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A new quasicrystal formed in the first atomic bomb test


In an instant, the bomb destroyed everything.

The tower on which he sat and the copper wires were fixed around him: they vaporized. The desert sand below: melted.

After the first test of an atomic bomb, in July 1945, all these remains melted, leaving the terrain of the New Mexico test site covered with a glassy substance now called trinitite. High temperatures and pressures helped forge an unusual structure inside a piece of trinitite, in a grain of material only 10 micrometers in diameter, slightly longer than a red blood cell.

That grain contains a rare form of matter called quasicrystal, born at the time the nuclear age began, scientists reported on May 17 in Proceedings of the National Academy of Sciences.

Normal crystals are made of atoms enclosed in a lattice that is repeated in a regular pattern. Quasicrystals have an ordered structure like a normal crystal but that is not repeated. This means that quasicrystals may have properties forbidden to normal crystals. First discovered in the laboratory in the 1980s, quasicrystals also appear in nature in meteorites (SN: 12/8/16).

Penrose mosaics (one of them shown) are an example of an orderly but unrepeatable structure. Quasicrystals are a three-dimensional version of this idea.Inductiveload / Wikimedia Commons

The quasicrystal recently discovered at the New Mexico site is the oldest known and made by humans.

Trinitite takes its nickname from the nuclear test, called Trinity, in which the material was created in abundance (SN: 8/4/21). “You can still buy a lot on eBay,” says geophysicist Terry Wallace, co-author of the study and emeritus director of the Los Alamos National Laboratory in New Mexico.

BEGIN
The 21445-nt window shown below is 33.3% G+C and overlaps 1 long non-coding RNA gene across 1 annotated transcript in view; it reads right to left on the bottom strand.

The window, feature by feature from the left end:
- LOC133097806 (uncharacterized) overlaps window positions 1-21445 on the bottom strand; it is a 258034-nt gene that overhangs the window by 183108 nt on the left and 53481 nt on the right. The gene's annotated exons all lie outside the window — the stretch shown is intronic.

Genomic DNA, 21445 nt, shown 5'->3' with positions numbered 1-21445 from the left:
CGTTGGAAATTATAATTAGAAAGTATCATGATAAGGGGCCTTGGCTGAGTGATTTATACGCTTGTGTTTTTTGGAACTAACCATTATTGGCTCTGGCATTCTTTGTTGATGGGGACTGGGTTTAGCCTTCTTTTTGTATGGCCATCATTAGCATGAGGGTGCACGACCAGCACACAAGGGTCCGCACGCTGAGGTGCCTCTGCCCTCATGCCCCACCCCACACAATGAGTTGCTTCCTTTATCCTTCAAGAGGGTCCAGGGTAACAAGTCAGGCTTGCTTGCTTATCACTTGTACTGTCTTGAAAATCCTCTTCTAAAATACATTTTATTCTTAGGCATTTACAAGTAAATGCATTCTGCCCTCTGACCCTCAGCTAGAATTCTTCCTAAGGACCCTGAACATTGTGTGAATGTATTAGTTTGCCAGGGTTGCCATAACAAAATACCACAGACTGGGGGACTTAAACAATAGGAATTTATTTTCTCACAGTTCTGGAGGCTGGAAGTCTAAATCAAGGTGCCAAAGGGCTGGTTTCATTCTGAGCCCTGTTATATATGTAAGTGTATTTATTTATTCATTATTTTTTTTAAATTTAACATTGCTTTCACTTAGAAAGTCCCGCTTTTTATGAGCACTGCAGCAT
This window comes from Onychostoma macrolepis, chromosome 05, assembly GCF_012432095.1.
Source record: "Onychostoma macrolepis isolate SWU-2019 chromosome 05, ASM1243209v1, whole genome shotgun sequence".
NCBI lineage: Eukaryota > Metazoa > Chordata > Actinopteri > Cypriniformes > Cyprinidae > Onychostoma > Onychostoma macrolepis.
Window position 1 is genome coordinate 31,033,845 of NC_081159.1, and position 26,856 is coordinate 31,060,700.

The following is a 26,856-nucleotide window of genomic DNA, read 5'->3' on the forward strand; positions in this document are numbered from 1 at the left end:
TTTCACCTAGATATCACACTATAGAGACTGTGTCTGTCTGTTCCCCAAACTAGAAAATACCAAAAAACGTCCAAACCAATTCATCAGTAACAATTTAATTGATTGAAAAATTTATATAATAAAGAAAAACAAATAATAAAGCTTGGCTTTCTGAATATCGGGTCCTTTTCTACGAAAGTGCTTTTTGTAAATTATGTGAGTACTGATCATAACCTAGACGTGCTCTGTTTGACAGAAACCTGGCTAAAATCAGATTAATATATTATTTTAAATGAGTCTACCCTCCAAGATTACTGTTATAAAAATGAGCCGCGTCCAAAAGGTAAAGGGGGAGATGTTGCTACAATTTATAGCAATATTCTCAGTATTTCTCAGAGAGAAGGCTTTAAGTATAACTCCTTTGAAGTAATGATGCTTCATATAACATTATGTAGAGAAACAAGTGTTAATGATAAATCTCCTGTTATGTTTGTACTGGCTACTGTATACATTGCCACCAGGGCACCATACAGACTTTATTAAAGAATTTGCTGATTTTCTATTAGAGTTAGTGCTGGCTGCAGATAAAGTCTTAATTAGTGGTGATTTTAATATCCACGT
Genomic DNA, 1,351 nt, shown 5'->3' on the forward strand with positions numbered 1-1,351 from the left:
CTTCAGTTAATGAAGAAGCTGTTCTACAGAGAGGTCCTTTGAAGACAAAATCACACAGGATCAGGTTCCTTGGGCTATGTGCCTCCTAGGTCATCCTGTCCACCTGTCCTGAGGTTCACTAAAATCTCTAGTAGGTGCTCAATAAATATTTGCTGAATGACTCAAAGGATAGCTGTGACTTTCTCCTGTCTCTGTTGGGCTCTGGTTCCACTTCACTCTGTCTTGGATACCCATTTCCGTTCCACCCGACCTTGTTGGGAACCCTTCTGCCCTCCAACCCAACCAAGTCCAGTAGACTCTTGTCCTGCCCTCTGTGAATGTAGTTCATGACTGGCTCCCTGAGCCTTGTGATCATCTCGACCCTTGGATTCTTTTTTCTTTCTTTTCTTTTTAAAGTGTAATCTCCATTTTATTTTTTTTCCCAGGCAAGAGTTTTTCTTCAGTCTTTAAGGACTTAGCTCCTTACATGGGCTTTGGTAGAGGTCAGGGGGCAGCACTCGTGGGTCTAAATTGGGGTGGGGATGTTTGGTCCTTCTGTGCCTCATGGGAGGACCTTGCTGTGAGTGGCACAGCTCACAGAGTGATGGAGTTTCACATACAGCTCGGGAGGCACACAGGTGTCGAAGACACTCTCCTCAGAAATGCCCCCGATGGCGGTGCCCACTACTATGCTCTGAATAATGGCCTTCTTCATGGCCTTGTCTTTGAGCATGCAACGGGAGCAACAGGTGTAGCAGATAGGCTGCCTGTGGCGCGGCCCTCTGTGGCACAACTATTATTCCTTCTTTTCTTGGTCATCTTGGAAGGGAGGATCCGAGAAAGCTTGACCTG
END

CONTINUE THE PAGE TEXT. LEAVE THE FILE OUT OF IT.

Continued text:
But, he points out, the trinitite the team studied was a rarer variety, called red trinitite. Most trinitite has a greenish hue, but red trinitite contains copper, remnants of wires that stretched from the ground to the pump. Quasicrystals are often found in materials that have experienced a violent impact and typically involve metals. Red trinitite fits both criteria.

But first the team had to find some.

“I’ve been wondering for months looking for red trinitite,” says theoretical physicist Paul Steinhardt of Princeton University. But Steinhardt, who is known for walking to Siberia to look for quasi-crystals, was not deterred (SN: 19/02/19). Eventually, he and his colleagues got some from a trinitite expert who began collaborating with the team. Then began the meticulous work, “looking through every little microscopic spot” of the trinitite sample, Steinhardt says. Finally, the researchers extracted the small grain. By scattering X-rays through it, the researchers revealed that the material had a type of symmetry that was only found in the quasicrystals.

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The new quasicrystal, made up of silicon, copper, calcium and iron, is "completely new to science," says Caltech mineralogist Chi Ma, who did not participate in the study. “It’s a pretty cool and exciting discovery,” he says.

Future quasicrystal searches could examine other materials that have suffered a punishing blow, such as impact craters or lightning, molten structures formed when lightning strikes the ground (SN: 3/16/21).

The study shows that artifacts from the birth of the atomic age are still of scientific interest, says materials scientist Miriam Hiebert of the University of Maryland at College Park, who analyzed materials from other key moments in nuclear history (SN: 5/1/19 ). “Historical objects and materials are not just curiosities in collectors’ closets but can have real scientific value, ”he says.



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